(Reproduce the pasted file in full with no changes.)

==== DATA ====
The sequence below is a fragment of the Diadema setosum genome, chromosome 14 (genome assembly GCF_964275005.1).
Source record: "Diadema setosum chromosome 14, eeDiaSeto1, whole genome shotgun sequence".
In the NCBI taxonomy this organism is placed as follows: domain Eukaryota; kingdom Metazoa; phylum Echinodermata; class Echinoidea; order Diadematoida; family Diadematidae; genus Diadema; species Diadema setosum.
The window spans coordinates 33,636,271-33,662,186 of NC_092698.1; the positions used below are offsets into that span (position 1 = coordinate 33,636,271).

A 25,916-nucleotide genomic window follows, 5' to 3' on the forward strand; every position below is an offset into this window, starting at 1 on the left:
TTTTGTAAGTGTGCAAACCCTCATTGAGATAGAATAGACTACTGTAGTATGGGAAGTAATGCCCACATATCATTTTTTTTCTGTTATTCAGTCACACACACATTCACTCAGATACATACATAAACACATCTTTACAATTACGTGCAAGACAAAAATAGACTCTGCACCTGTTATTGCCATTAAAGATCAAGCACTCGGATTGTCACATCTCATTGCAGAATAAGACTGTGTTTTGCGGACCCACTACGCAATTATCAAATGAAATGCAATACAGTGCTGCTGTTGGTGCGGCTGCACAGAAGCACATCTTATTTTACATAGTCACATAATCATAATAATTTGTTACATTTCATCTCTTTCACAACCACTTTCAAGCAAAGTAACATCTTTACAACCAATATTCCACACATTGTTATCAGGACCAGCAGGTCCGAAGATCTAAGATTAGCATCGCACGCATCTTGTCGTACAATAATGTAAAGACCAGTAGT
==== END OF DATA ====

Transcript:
The sequence below is a fragment of the Diadema setosum genome, chromosome 14 (genome assembly GCF_964275005.1).
Source record: "Diadema setosum chromosome 14, eeDiaSeto1, whole genome shotgun sequence".
In the NCBI taxonomy this organism is placed as follows: domain Eukaryota; kingdom Metazoa; phylum Echinodermata; class Echinoidea; order Diadematoida; family Diadematidae; genus Diadema; species Diadema setosum.
The window spans coordinates 33,636,271-33,662,186 of NC_092698.1; the positions used below are offsets into that span (position 1 = coordinate 33,636,271).

A 25,916-nucleotide genomic window follows, 5' to 3' on the forward strand; every position below is an offset into this window, starting at 1 on the left:
TTTTGTAAGTGTGCAAACCCTCATTGAGATAGAATAGACTACTGTAGTATGGGAAGTAATGCCCACATATCATTTTTTTTCTGTTATTCAGTCACACACACATTCACTCAGATACATACATAAACACATCTTTACAATTACGTGCAAGACAAAAATAGACTCTGCACCTGTTATTGCCATTAAAGATCAAGCACTCGGATTGTCACATCTCATTGCAGAATAAGACTGTGTTTTGCGGACCCACTACGCAATTATCAAATGAAATGCAATACAGTGCTGCTGTTGGTGCGGCTGCACAGAAGCACATCTTATTTTACATAGTCACATAATCATAATAATTTGTTACATTTCATCTCTTTCACAACCACTTTCAAGCAAAGTAACATCTTTACAACCAATATTCCACACATTGTTATCAGGACCAGCAGGTCCGAAGATCTAAGATTAGCATCGCACGCATCTTGTCGTACAATAATGTAAAGACCAGTAGT